This is probably one of the most popular questions we get. And it’s an easy question to ask, right? You see your neighbor’s lawn every day. You see it when you mow and you see it as you drive by. Maybe it’s greener. Maybe it’s more lush. Maybe it has fewer weeds. And while it’s an easy question to ask, it’s a difficult question to answer. There are many factors that make a lawn what it is.
To many home owners, grass is grass. But that is not the case. There are several species of grass and within each species are up to dozens of cultivars, or varieties. Each cultivar has its unique characteristics, such as color, texture, disease resistance, etc. So, even though you and your neighbor both have Kentucky bluegrass, you may have a different cultivar.
Watering has a big impact on the health of the lawn. Especially when temperatures increase and rainfall decreases. A lawn typically needs 1 inch of water per week. When temperatures soar north of 90 degrees, it may need closer to 2 inches. Watering is more of a science than you may think and may require a little advance homework to get it right. Many residential “sprinklers” deliver water fairly slowly, so it may take an hour or more to deliver an inch of water. It’s also better to water in one or two sessions than on a daily basis. Frequent watering creates shallow roots and shallow roots lead to an unhealthy lawn. So, water once or twice a week and water for as long as it takes to deliver 1 inch of water. Hint: place a pie pan or tuna can in the lawn as you water – when the water is an inch deep, you’re done!
Shade impacts the overall health of a lawn too. Grass is a sun-loving plant and excessive shade can choke out a lawn. Ever wonder why your lawn thins out under that big maple tree in the front yard. Shade. There are grasses designed to grow in the shade, but even they need some level of sunlight. So if your lawn has many large trees and the grass seems to thin as the summer progresses, it may be the shade.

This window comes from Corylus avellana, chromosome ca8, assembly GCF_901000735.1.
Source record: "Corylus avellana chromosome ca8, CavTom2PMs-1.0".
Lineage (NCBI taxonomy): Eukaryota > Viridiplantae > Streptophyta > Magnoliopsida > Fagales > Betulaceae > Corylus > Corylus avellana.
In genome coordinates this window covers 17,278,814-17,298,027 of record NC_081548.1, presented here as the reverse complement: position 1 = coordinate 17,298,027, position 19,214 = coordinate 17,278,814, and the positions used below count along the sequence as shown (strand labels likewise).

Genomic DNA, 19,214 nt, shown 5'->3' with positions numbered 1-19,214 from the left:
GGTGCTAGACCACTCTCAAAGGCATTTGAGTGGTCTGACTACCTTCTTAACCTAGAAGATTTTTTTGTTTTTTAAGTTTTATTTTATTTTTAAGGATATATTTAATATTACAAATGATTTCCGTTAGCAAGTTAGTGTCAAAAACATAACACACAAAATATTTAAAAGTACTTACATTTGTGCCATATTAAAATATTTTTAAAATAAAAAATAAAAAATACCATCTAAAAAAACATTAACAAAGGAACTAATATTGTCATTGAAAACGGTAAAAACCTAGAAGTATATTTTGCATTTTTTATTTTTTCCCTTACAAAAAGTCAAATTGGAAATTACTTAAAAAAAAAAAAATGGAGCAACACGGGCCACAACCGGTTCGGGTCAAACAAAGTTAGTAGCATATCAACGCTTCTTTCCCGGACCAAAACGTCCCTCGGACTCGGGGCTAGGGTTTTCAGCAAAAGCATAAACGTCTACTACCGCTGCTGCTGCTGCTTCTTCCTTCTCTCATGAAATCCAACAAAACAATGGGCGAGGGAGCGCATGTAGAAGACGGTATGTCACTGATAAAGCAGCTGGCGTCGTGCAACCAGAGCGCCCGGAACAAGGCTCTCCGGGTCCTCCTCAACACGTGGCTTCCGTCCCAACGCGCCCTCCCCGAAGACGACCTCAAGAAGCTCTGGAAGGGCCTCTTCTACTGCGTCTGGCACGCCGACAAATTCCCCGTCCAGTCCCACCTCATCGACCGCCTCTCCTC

Central Indiana lawns need aeration. The clay-rich soil creates very dense growing conditions for grass and aeration helps loosen up the soil to enable roots to grow deeper and stronger. Aeration is the process of removing nickel-sized plugs of soil from the lawn. The plugs will breakdown over several weeks. The holes in the soil allow water and nutrients to reach the roots.
Grass grows. And because it grows that means it has a natural disposition to be tall. It’s what it is programmed to do. Therefore, when people mow their lawns short (less than 3 inches), they are essentially forcing grass to be something that it is not. The ideal height for grass is 3-4 inches. Taller grass means deeper roots. Deeper roots equals healthy grass. When you mow short, you create shallow roots, and that’s bad. Short lawns will lose color and attract weeds.
These are just a few things that can affect the quality of a lawn and may explain why your lawn looks different than your neighbors. There are other reasons of course, but these are the biggies.
If you have any questions, just let us know.